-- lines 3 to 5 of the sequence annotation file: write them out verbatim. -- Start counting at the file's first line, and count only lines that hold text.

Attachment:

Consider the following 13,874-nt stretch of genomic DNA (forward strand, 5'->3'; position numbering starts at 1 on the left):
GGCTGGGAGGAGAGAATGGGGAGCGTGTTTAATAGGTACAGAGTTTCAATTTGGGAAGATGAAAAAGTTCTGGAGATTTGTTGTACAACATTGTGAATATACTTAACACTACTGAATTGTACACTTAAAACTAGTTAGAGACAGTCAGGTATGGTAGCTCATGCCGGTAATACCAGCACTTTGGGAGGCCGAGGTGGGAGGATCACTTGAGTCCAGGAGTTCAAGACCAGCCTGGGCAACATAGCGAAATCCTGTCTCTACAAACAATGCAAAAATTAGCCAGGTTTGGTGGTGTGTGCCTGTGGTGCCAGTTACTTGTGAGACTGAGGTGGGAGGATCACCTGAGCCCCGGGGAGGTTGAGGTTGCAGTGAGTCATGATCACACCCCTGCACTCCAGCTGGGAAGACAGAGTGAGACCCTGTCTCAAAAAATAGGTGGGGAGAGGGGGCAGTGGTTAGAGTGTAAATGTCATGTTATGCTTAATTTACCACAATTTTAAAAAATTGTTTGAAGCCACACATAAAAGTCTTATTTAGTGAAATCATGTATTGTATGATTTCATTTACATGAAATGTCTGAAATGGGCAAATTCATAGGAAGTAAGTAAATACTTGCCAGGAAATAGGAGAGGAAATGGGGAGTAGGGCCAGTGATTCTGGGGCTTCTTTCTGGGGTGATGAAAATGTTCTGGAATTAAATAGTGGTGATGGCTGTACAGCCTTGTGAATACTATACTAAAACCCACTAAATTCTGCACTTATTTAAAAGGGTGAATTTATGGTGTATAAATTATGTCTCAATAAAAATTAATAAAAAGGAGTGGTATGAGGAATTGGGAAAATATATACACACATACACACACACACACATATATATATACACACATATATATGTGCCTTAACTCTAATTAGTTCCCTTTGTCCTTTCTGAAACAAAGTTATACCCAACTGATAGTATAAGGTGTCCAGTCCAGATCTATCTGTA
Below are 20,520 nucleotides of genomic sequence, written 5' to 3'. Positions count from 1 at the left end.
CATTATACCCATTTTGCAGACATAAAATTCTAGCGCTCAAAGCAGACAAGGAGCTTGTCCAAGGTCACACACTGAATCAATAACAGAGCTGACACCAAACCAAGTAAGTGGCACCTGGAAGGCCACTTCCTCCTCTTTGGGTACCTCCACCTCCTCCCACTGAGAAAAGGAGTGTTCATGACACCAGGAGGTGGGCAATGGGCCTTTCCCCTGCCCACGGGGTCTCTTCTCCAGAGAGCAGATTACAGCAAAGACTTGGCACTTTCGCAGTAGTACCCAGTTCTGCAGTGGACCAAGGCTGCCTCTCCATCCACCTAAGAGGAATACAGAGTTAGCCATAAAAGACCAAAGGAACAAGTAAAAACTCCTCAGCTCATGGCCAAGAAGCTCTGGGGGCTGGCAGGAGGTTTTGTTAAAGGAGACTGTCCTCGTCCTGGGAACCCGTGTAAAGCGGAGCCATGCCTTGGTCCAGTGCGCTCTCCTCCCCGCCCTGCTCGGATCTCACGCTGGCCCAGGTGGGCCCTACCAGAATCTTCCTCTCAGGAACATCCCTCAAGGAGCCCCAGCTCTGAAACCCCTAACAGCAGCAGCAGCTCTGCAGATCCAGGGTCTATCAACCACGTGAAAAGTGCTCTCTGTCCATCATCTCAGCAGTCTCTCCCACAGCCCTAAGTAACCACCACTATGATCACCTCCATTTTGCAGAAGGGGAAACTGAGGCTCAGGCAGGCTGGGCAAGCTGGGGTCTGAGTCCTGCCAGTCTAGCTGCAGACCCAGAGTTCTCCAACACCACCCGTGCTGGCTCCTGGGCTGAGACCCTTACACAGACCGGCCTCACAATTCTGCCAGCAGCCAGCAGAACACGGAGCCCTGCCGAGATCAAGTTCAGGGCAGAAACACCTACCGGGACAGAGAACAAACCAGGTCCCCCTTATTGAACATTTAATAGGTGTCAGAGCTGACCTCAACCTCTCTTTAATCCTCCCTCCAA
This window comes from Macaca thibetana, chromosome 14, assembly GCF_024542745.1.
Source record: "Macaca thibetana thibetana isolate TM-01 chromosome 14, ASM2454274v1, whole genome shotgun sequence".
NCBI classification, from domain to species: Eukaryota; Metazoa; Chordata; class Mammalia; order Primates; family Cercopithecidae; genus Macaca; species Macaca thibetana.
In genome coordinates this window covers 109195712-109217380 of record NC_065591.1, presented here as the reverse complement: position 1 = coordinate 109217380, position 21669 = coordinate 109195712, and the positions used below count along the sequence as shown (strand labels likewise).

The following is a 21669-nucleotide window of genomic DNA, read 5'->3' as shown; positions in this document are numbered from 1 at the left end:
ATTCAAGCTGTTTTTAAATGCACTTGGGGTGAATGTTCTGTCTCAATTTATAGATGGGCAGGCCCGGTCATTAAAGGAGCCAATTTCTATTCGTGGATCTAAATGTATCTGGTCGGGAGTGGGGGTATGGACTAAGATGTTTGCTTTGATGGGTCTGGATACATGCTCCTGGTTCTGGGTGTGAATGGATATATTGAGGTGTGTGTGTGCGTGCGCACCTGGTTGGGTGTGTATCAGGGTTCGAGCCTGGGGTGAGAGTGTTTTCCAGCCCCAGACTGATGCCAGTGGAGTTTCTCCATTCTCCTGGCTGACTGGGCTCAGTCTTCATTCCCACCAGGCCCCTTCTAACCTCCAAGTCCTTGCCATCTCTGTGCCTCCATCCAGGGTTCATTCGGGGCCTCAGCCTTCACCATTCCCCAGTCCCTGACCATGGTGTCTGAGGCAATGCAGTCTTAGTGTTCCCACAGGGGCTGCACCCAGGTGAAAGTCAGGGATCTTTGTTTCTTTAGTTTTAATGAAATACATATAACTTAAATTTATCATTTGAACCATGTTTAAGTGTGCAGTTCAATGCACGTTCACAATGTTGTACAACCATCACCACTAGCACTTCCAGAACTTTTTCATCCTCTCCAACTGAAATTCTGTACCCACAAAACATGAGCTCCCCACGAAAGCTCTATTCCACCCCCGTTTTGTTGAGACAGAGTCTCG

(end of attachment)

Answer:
Below are 20,520 nucleotides of genomic sequence, written 5' to 3'. Positions count from 1 at the left end.
CATTATACCCATTTTGCAGACATAAAATTCTAGCGCTCAAAGCAGACAAGGAGCTTGTCCAAGGTCACACACTGAATCAATAACAGAGCTGACACCAAACCAAGTAAGTGGCACCTGGAAGGCCACTTCCTCCTCTTTGGGTACCTCCACCTCCTCCCACTGAGAAAAGGAGTGTTCATGACACCAGGAGGTGGGCAATGGGCCTTTCCCCTGCCCACGGGGTCTCTTCTCCAGAGAGCAGATTACAGCAAAGACTTGGCACTTTCGCAGTAGTACCCAGTTCTGCAGTGGACCAAGGCTGCCTCTCCATCCACCTAAGAGGAATACAGAGTTAGCCATAAAAGACCAAAGGAACAAGTAAAAACTCCTCAGCTCATGGCCAAGAAGCTCTGGGGGCTGGCAGGAGGTTTTGTTAAAGGAGACTGTCCTCGTCCTGGGAACCCGTGTAAAGCGGAGCCATGCCTTGGTCCAGTGCGCTCTCCTCCCCGCCCTGCTCGGATCTCACGCTGGCCCAGGTGGGCCCTACCAGAATCTTCCTCTCAGGAACATCCCTCAAGGAGCCCCAGCTCTGAAACCCCTAACAGCAGCAGCAGCTCTGCAGATCCAGGGTCTATCAACCACGTGAAAAGTGCTCTCTGTCCATCATCTCAGCAGTCTCTCCCACAGCCCTAAGTAACCACCACTATGATCACCTCCATTTTGCAGAAGGGGAAACTGAGGCTCAGGCAGGCTGGGCAAGCTGGGGTCTGAGTCCTGCCAGTCTAGCTGCAGACCCAGAGTTCTCCAACACCACCCGTGCTGGCTCCTGGGCTGAGACCCTTACACAGACCGGCCTCACAATTCTGCCAGCAGCCAGCAGAACACGGAGCCCTGCCGAGATCAAGTTCAGGGCAGAAACACCTACCGGGACAGAGAACAAACCAGGTCCCCCTTATTGAACATTTAATAGGTGTCAGAGCTGACCTCAACCTCTCTTTAATCCTCCCTCCAA
This window comes from Macaca thibetana, chromosome 14, assembly GCF_024542745.1.